The US dollar has become a safe haven investment thanks to America’s strong economy, and has risen further in value as investors look for resilient investments amid the global coronavirus outbreak.
The outbreak, now a global health crisis, has seen investors put money into safer bets, including the dollar, as well as gold and US Treasury bonds.
“There is a cocktail of factors supporting the dollar at the moment,” wrote Win Thin, global head of currency strategy at Brown Brothers Harriman. These include positive sentiment towards the US stock market and expectations that the virus’s impact will be relatively smaller in the United States.
The market also is pricing in a win for President Trump in November and no interest rate cuts from the Federal Reserve in the near term, Thin added.
The greenback is helped by continuing weakness in the euro, its main rival, as currencies trade in pairs: when one goes up, the other goes down. Relative to the US economy, European growth has been lagging.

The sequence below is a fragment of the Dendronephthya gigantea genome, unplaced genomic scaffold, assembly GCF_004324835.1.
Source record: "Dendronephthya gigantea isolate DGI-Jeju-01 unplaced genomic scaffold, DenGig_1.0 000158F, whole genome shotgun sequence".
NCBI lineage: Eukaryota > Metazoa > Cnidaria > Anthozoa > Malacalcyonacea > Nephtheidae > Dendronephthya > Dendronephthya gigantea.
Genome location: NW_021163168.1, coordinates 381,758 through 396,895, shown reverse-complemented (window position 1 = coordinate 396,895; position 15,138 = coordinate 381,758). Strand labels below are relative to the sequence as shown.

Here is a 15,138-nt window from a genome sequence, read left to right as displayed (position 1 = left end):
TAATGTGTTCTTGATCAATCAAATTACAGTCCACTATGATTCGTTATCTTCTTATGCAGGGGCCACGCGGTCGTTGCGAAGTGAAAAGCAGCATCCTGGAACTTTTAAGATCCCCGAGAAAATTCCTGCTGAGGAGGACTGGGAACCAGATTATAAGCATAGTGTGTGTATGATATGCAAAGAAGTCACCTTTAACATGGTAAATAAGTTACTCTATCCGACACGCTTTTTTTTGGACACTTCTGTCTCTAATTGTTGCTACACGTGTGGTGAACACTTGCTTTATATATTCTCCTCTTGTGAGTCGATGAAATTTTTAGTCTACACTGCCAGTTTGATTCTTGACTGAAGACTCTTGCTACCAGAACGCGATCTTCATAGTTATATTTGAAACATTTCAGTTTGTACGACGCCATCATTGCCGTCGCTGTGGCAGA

But there’s a downside to a strong dollar.
Multinational US companies could feel some pain as profits in foreign currencies could shrink given the dollar’s strength. The next earnings season could be ugly for some parts of corporate America.
One sector particularly plagued by this dynamic is tech, including blue chip stocks like Apple, which last year blamed the dollar’s strength for a drag on its earnings.
Conversely, this dynamic is one reason companies that generate most of their earnings in the United States — and therefore in US dollars — tend to perform better when the dollar is on the upswing.
The ICE US Dollar Index — a popular tracker of the currency that measures it against six others — has climbed more than 2.5% this year, rising to its highest level since October. That’s a whopping performance, given the index only rose 0.2% in all of 2019.
“Apart from benefiting from its status of a safe haven, the dollar is also supported by the ongoing expansion of the US economy,” which is why traders last week increased their net long positions in the currency, wrote Piotr Matys, senior emerging markets currency strategist at Rabobank, in a note.
“The US’s comparatively low net dependence on global trade means that it may be relatively insulated from the ongoing growth shock from coronavirus,” wrote Matt Weller, global head of market research at GAIN Capital.
For the time being, however, the greenback’s strength remains largely unchallenged, as the effect of the virus outbreak on the Chinese and global economy cannot be adequately evaluated yet.